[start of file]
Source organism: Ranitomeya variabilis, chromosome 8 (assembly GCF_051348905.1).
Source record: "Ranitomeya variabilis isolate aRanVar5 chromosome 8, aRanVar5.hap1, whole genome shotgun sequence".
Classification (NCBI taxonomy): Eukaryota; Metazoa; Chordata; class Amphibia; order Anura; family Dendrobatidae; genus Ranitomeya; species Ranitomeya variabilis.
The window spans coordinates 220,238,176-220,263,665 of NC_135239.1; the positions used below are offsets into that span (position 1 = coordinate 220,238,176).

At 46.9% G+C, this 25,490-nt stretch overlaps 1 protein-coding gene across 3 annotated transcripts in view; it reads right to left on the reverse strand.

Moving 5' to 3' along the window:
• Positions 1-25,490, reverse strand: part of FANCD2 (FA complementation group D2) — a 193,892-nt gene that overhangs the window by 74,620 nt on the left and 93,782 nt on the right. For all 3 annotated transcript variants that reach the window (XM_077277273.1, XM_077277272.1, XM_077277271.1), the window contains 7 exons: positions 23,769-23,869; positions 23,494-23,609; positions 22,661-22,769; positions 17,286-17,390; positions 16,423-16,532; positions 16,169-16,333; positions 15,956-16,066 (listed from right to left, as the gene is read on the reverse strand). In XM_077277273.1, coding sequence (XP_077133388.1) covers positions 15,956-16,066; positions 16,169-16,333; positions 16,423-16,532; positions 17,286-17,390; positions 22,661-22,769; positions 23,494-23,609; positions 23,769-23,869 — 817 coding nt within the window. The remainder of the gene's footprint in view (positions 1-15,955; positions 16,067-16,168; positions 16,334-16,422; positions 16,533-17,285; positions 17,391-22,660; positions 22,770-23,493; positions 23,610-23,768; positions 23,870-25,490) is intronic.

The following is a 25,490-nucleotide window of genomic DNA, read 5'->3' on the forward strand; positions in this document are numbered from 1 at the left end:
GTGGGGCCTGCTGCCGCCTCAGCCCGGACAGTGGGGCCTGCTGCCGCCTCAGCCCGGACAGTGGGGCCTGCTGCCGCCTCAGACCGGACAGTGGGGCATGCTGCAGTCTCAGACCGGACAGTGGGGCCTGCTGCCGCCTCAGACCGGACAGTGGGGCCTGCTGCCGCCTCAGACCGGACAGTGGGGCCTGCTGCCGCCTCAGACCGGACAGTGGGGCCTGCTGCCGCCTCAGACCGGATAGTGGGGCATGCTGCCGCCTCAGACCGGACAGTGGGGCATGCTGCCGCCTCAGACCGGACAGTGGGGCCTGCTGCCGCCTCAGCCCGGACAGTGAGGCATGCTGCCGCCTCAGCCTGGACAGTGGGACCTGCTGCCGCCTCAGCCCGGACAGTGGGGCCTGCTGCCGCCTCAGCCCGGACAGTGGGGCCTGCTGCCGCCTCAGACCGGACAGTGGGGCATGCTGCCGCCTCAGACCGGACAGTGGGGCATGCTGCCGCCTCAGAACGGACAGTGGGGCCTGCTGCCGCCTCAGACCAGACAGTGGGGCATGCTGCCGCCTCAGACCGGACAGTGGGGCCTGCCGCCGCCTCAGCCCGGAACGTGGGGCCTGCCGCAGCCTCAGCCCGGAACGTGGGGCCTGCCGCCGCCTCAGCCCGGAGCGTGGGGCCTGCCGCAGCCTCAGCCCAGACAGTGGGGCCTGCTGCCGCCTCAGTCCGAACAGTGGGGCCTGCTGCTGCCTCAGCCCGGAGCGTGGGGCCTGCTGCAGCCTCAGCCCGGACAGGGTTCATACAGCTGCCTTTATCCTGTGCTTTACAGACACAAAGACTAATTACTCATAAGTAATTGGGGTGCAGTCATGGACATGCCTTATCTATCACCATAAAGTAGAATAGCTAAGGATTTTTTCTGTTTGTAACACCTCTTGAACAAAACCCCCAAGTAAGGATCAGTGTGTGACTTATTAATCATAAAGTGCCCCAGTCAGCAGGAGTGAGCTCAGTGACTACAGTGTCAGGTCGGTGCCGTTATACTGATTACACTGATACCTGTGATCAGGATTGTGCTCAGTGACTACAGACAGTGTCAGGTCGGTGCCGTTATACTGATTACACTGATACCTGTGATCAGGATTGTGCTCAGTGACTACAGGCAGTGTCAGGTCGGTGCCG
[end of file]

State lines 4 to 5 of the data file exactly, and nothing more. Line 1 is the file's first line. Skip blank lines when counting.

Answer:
The window spans coordinates 220,238,176-220,263,665 of NC_135239.1; the positions used below are offsets into that span (position 1 = coordinate 220,238,176).

At 46.9% G+C, this 25,490-nt stretch overlaps 1 protein-coding gene across 3 annotated transcripts in view; it reads right to left on the reverse strand.